[lug] Getting mail out of the Qwest/MSN mire

Sean Reifschneider jafo at tummy.com
Sat Jul 8 21:34:21 MDT 2006

On Fri, Jul 07, 2006 at 06:49:56PM -0600, Collins Richey wrote:
>Fortunately most services appear to do content blocking rather rthan

Sadly, content blocking is not an easy solution to the problem.  First of
all, content blocking is much, much more expensive to do.  Content scanning
takes many orders of magnitude more resources to run against a message than
blacklisting or even greylisting.  Also, content analysis doesn't work that
well, and also leads to plenty of false positives, just like blacklisting.

Several years ago, we were much more kind in our spam blocking.  It was
killing us.  I, personally, was getting over 700 messages a day in my
quarantine folder, and something like 30 to 60 a day in my main mailbox.
I get around 60 messages a day that are things I have to take care of
(in other words, not mailing lists, people sending me messages).  So,
about 30% to 50% of messages in my main mailbox were junk.

And 10x more than that was coming in as potential junk, that I needed to
sift through to see if it was legitimate.  These were things that weren't
obviously spam, in other words, things that scored less than 10 on
SpamAssassin.  There was no way I could keep up with the quarantine folder.

And Evelyn had it even worse, with something around twice those numbers
(well over a thousand a day in her quarantine).  Worse, our e-mail system
couldn't keep up with the content scanning because of the sheer volume we
were getting.

E-mail is my primary communication method, so this is a huge deal.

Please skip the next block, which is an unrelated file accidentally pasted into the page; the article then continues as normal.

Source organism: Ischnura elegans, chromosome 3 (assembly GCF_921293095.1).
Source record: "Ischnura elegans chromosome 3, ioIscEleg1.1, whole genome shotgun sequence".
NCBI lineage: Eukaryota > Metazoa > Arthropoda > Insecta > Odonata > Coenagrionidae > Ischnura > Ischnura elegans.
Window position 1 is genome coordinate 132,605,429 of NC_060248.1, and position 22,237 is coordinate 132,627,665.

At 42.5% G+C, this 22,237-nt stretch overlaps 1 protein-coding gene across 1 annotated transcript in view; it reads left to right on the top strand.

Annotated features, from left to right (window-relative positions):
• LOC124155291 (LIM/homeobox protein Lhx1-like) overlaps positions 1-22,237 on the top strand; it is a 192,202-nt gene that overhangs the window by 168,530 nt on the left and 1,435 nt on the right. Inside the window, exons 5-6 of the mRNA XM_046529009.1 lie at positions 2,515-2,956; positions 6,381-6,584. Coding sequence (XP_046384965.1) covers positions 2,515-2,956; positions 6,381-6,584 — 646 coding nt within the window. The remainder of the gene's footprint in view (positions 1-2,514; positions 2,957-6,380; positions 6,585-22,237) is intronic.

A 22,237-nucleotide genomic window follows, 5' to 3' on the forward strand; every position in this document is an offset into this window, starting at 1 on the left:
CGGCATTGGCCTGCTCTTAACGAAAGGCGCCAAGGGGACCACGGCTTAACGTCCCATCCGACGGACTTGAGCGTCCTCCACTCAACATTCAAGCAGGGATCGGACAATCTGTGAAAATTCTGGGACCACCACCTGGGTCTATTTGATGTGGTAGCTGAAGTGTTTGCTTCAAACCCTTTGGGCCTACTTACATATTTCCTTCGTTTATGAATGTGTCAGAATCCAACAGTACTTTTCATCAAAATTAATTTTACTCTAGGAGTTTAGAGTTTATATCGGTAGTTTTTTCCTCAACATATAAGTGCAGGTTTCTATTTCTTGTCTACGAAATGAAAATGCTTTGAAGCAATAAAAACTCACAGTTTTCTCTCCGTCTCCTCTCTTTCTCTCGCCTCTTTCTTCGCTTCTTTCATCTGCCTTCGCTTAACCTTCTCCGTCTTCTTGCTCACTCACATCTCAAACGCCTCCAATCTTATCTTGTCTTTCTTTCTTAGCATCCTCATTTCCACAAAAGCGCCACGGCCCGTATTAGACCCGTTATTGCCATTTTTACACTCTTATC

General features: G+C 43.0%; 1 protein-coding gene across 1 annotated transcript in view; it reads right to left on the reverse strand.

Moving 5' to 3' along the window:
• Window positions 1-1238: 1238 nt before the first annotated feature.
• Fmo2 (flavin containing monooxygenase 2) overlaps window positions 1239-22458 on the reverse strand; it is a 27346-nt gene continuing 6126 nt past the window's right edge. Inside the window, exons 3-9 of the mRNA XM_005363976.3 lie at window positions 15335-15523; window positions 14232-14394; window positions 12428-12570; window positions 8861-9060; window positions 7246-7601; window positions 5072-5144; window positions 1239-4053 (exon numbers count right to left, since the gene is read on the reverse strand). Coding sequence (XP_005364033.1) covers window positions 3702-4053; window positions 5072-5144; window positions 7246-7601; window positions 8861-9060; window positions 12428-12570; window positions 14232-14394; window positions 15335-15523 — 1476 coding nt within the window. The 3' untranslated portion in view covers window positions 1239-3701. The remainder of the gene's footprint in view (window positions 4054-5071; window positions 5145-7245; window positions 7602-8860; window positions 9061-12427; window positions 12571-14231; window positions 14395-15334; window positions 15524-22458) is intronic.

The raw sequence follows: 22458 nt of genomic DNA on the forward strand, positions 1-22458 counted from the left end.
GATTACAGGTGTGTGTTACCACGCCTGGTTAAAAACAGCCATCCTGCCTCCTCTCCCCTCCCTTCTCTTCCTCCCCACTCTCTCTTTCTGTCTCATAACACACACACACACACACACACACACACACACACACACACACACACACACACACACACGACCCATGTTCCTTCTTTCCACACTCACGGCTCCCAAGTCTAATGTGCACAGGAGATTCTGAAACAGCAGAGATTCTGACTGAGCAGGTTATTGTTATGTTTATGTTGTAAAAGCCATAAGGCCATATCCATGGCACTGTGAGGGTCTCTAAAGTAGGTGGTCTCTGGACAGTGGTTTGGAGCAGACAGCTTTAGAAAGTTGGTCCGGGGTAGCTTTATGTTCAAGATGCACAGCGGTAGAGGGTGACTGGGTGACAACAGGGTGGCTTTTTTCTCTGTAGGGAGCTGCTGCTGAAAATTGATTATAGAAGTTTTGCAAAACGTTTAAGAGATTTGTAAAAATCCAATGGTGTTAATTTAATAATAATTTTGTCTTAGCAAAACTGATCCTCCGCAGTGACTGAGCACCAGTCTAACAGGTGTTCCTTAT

I eventually got to the point where I felt we had no choice but to start
being extremely aggressive on spam.

It was a very tough decision, especially for me.  I come from the old days
when you *NEVER* got anything but legitimate mail.  You know that part in
the RFCs for e-mail about how an MTA must never drop e-mail?  We took that
very seriously back in the '80s.  Today, if your mail server doesn't drop
worms/viruses, it's part of the problem, not the solution...  Sending a
bounce on a virus is bad form.

So, if you are on a spam haven IP block, and I define DSL/cable/DUL blocks
at ISPs who do not police their clients outgoing spam to qualify as, you
should expect to be blocked.  Complain to your ISP about them being a
haven, don't expect the rest of us to have to put up with 700 messages a
day to dig through.

 This must be where pies go when they die...
                 -- Special Agent Cooper, _Twin_Peaks_
Sean Reifschneider, Member of Technical Staff <jafo at tummy.com>
tummy.com, ltd. - Linux Consulting since 1995: Ask me about High Availability

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